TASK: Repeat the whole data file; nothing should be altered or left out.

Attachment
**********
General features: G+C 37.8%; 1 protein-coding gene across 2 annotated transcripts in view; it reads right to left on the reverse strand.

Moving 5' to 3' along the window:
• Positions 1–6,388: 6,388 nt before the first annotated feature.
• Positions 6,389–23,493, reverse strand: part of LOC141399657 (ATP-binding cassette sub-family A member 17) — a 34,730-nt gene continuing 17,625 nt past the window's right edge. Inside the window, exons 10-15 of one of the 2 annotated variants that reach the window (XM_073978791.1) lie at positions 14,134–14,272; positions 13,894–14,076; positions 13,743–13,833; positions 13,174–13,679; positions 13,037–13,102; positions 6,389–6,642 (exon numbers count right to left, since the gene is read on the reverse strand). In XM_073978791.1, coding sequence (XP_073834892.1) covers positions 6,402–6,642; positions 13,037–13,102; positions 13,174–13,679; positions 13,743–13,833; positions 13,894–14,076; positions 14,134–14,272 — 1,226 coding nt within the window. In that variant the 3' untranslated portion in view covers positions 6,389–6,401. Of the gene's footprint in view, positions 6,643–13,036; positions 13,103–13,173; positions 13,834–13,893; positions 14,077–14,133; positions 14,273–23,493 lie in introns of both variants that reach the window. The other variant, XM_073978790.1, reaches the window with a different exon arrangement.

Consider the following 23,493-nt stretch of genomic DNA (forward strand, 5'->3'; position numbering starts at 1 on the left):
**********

General features: G+C 37.8%; 1 protein-coding gene across 2 annotated transcripts in view; it reads right to left on the reverse strand.

Moving 5' to 3' along the window:
• Positions 1–6,388: 6,388 nt before the first annotated feature.
• Positions 6,389–23,493, reverse strand: part of LOC141399657 (ATP-binding cassette sub-family A member 17) — a 34,730-nt gene continuing 17,625 nt past the window's right edge. Inside the window, exons 10-15 of one of the 2 annotated variants that reach the window (XM_073978791.1) lie at positions 14,134–14,272; positions 13,894–14,076; positions 13,743–13,833; positions 13,174–13,679; positions 13,037–13,102; positions 6,389–6,642 (exon numbers count right to left, since the gene is read on the reverse strand). In XM_073978791.1, coding sequence (XP_073834892.1) covers positions 6,402–6,642; positions 13,037–13,102; positions 13,174–13,679; positions 13,743–13,833; positions 13,894–14,076; positions 14,134–14,272 — 1,226 coding nt within the window. In that variant the 3' untranslated portion in view covers positions 6,389–6,401. Of the gene's footprint in view, positions 6,643–13,036; positions 13,103–13,173; positions 13,834–13,893; positions 14,077–14,133; positions 14,273–23,493 lie in introns of both variants that reach the window. The other variant, XM_073978790.1, reaches the window with a different exon arrangement.

Consider the following 23,493-nt stretch of genomic DNA (forward strand, 5'->3'; position numbering starts at 1 on the left):